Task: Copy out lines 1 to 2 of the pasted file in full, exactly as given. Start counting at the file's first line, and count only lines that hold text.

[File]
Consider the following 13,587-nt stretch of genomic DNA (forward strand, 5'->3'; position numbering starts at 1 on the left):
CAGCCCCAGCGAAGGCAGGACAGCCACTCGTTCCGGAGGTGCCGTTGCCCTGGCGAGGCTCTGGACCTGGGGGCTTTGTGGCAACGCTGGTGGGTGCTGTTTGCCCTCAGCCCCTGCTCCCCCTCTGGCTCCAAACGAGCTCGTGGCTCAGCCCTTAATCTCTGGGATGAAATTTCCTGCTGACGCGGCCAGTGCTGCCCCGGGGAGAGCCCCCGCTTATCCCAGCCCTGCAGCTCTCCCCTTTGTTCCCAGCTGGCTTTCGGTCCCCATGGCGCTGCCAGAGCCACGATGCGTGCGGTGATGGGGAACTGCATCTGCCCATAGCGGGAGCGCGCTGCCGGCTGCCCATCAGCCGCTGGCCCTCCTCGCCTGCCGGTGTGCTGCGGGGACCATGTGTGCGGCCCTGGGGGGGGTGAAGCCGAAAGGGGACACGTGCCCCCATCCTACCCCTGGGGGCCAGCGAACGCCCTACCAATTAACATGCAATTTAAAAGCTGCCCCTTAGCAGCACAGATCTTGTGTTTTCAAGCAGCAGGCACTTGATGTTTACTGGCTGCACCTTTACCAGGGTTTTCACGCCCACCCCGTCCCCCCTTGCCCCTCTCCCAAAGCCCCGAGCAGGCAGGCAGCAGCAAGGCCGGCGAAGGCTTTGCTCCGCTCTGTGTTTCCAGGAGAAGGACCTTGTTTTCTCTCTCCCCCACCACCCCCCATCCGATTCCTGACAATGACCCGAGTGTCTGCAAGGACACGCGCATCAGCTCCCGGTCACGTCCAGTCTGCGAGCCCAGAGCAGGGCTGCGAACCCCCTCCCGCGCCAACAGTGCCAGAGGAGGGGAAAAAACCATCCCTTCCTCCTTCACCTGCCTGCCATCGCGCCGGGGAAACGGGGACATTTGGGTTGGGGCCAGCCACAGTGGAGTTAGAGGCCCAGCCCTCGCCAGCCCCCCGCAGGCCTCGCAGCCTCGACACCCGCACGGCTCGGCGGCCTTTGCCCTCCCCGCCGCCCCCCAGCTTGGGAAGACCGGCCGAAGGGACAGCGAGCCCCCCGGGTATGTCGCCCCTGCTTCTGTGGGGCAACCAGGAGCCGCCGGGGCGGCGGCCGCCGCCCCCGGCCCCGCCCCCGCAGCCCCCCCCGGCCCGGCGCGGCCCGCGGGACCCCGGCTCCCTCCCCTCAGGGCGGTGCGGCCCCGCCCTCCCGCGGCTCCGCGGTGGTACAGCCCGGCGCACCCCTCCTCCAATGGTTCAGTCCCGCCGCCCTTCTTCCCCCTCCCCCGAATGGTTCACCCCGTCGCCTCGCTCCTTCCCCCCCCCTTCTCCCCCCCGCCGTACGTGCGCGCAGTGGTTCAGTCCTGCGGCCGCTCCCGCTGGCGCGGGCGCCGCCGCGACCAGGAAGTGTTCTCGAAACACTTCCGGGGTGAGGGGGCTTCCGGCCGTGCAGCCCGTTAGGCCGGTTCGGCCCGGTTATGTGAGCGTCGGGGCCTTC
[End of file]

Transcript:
Consider the following 13,587-nt stretch of genomic DNA (forward strand, 5'->3'; position numbering starts at 1 on the left):
CAGCCCCAGCGAAGGCAGGACAGCCACTCGTTCCGGAGGTGCCGTTGCCCTGGCGAGGCTCTGGACCTGGGGGCTTTGTGGCAACGCTGGTGGGTGCTGTTTGCCCTCAGCCCCTGCTCCCCCTCTGGCTCCAAACGAGCTCGTGGCTCAGCCCTTAATCTCTGGGATGAAATTTCCTGCTGACGCGGCCAGTGCTGCCCCGGGGAGAGCCCCCGCTTATCCCAGCCCTGCAGCTCTCCCCTTTGTTCCCAGCTGGCTTTCGGTCCCCATGGCGCTGCCAGAGCCACGATGCGTGCGGTGATGGGGAACTGCATCTGCCCATAGCGGGAGCGCGCTGCCGGCTGCCCATCAGCCGCTGGCCCTCCTCGCCTGCCGGTGTGCTGCGGGGACCATGTGTGCGGCCCTGGGGGGGGTGAAGCCGAAAGGGGACACGTGCCCCCATCCTACCCCTGGGGGCCAGCGAACGCCCTACCAATTAACATGCAATTTAAAAGCTGCCCCTTAGCAGCACAGATCTTGTGTTTTCAAGCAGCAGGCACTTGATGTTTACTGGCTGCACCTTTACCAGGGTTTTCACGCCCACCCCGTCCCCCCTTGCCCCTCTCCCAAAGCCCCGAGCAGGCAGGCAGCAGCAAGGCCGGCGAAGGCTTTGCTCCGCTCTGTGTTTCCAGGAGAAGGACCTTGTTTTCTCTCTCCCCCACCACCCCCCATCCGATTCCTGACAATGACCCGAGTGTCTGCAAGGACACGCGCATCAGCTCCCGGTCACGTCCAGTCTGCGAGCCCAGAGCAGGGCTGCGAACCCCCTCCCGCGCCAACAGTGCCAGAGGAGGGGAAAAAACCATCCCTTCCTCCTTCACCTGCCTGCCATCGCGCCGGGGAAACGGGGACATTTGGGTTGGGGCCAGCCACAGTGGAGTTAGAGGCCCAGCCCTCGCCAGCCCCCCGCAGGCCTCGCAGCCTCGACACCCGCACGGCTCGGCGGCCTTTGCCCTCCCCGCCGCCCCCCAGCTTGGGAAGACCGGCCGAAGGGACAGCGAGCCCCCCGGGTATGTCGCCCCTGCTTCTGTGGGGCAACCAGGAGCCGCCGGGGCGGCGGCCGCCGCCCCCGGCCCCGCCCCCGCAGCCCCCCCCGGCCCGGCGCGGCCCGCGGGACCCCGGCTCCCTCCCCTCAGGGCGGTGCGGCCCCGCCCTCCCGCGGCTCCGCGGTGGTACAGCCCGGCGCACCCCTCCTCCAATGGTTCAGTCCCGCCGCCCTTCTTCCCCCTCCCCCGAATGGTTCACCCCGTCGCCTCGCTCCTTCCCCCCCCCTTCTCCCCCCCGCCGTACGTGCGCGCAGTGGTTCAGTCCTGCGGCCGCTCCCGCTGGCGCGGGCGCCGCCGCGACCAGGAAGTGTTCTCGAAACACTTCCGGGGTGAGGGGGCTTCCGGCCGTGCAGCCCGTTAGGCCGGTTCGGCCCGGTTATGTGAGCGTCGGGGCCTTC